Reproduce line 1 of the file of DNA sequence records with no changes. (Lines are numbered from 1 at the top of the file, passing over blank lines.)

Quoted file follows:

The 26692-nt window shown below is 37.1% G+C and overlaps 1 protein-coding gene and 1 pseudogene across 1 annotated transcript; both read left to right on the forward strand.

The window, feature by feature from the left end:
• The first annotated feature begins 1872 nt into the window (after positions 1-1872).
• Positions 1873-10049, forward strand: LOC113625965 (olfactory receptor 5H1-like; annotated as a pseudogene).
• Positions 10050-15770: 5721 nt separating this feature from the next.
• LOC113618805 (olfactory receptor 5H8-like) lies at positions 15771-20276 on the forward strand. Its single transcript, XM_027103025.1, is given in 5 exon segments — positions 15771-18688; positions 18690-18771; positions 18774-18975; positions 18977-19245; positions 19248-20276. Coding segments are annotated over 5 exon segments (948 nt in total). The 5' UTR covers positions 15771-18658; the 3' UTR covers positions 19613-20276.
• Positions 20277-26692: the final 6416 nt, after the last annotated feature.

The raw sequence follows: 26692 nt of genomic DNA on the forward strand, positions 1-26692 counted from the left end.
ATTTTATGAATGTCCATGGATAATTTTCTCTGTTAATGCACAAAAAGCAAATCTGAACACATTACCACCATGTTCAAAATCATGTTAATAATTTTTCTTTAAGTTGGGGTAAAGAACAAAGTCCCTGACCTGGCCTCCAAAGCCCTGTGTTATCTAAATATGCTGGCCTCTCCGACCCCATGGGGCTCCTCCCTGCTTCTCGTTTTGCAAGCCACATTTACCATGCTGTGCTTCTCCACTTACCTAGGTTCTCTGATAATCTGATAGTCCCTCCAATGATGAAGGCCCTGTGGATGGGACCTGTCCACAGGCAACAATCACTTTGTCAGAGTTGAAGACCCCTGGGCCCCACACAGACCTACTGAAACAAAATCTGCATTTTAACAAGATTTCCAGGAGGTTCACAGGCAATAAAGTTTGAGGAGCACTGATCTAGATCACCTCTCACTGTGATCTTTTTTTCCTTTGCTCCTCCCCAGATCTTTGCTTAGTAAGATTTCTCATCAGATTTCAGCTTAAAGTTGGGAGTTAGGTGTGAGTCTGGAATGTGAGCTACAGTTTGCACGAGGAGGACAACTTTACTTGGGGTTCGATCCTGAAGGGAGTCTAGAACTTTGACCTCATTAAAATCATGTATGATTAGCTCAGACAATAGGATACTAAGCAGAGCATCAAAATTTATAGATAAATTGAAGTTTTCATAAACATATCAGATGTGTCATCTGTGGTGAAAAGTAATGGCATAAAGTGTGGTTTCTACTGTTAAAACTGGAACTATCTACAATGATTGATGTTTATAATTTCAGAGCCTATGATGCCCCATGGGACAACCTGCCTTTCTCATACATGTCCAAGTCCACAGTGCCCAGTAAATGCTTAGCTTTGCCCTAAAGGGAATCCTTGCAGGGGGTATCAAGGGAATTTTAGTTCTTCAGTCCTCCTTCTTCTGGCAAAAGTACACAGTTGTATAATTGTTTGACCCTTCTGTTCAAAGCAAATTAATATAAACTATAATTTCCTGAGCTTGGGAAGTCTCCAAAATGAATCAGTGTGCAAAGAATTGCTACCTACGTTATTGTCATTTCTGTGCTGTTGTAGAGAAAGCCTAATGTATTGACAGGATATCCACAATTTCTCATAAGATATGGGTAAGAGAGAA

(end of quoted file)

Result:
The 26692-nt window shown below is 37.1% G+C and overlaps 1 protein-coding gene and 1 pseudogene across 1 annotated transcript; both read left to right on the forward strand.